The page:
Historians and social scientists have long emphasized how the narratives of past wars can reactivate wounds or, conversely, heal minds and foster reconciliation. They consider that the framing of memories and the selective recall of facts about the causes of conflicts, the deployment of violence, and the resolution of disputes can profoundly influence beliefs and representations. These narratives can take many different forms, from founding myths to divisive expressions of hatred. In the context of nation‐building, one of the frequently observed narratives concerns the existence, real or imagined, of a common enemy.
But what is the real impact of these historical narratives? Do they change opinions and behaviors in a causal and meaningful way? Or are they rather ex‐post rationalizations and window‐dressing explanations of economic and political processes that involve deeper stakes and vested interests?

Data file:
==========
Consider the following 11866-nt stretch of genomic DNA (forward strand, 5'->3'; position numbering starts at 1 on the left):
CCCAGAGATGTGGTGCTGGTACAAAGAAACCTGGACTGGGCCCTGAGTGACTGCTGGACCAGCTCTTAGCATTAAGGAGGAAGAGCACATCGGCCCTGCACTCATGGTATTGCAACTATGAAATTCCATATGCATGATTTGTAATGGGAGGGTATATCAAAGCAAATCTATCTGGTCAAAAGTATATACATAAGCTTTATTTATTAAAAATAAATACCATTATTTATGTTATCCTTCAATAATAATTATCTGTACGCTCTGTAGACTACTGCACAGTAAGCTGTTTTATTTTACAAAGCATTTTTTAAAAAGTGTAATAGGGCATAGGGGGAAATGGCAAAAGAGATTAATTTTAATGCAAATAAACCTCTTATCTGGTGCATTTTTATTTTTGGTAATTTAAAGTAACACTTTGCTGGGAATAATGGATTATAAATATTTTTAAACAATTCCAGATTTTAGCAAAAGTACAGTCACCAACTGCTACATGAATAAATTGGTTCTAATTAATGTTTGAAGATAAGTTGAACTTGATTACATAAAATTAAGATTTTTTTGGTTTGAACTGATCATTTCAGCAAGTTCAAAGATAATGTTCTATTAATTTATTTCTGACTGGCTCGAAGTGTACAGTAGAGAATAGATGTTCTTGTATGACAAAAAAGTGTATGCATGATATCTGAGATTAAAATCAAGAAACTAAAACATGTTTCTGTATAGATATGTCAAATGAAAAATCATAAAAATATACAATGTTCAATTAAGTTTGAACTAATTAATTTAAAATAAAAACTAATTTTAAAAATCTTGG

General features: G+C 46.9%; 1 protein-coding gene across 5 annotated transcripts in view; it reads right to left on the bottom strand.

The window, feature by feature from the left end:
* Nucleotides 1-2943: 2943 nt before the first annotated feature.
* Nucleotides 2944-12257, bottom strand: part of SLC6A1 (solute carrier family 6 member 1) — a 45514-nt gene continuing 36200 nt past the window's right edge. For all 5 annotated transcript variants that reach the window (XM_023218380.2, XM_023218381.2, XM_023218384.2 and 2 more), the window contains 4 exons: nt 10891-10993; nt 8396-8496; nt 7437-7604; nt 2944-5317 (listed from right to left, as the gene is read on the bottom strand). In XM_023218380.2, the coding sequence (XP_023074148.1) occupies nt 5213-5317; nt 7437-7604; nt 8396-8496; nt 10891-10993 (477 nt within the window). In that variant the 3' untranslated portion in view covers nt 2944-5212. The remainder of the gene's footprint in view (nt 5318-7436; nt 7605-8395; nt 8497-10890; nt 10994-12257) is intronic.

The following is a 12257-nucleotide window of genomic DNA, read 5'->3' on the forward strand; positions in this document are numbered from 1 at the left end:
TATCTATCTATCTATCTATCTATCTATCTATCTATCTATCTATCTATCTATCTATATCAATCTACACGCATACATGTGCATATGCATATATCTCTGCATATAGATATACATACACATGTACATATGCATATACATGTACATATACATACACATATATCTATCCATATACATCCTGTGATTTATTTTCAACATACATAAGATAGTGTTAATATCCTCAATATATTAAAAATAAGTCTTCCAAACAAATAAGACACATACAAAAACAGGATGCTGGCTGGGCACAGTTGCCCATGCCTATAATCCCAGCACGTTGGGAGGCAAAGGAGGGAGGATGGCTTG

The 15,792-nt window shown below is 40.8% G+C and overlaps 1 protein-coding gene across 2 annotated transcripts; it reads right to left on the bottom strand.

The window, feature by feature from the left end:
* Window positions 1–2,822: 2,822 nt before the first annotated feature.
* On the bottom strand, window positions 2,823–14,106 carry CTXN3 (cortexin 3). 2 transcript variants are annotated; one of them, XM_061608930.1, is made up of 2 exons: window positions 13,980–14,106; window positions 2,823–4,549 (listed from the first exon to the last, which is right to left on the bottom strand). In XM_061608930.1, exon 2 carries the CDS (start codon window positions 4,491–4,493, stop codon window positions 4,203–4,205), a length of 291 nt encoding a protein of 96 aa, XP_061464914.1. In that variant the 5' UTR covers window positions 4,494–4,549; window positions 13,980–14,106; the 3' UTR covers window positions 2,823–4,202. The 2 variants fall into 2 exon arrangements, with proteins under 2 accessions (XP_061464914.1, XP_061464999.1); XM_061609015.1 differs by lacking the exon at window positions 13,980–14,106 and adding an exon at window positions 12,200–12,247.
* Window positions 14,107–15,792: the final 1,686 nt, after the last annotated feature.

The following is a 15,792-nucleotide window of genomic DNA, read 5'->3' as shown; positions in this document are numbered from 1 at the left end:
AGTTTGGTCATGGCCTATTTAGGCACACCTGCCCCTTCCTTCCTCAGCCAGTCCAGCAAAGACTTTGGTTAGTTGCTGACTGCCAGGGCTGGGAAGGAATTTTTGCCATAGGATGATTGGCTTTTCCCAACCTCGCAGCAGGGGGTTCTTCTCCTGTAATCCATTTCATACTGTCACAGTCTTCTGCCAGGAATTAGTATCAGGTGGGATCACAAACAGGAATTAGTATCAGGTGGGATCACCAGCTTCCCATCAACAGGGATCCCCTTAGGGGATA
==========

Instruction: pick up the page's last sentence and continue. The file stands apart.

This lecture sheds light on these questions using quantitative empirical methods. Specifically, we investigate how the spread of the Lost Cause narrative‐‐ a revisionist and racist retelling of the history of the American Civil War (1861‐1865) ‐‐ shifted opinions and behaviors toward reunifying the country and racially discriminating African Americans. Our findings suggest that reconciliation was promoted by replacing the North/South cleavage with a Black/White cleavage.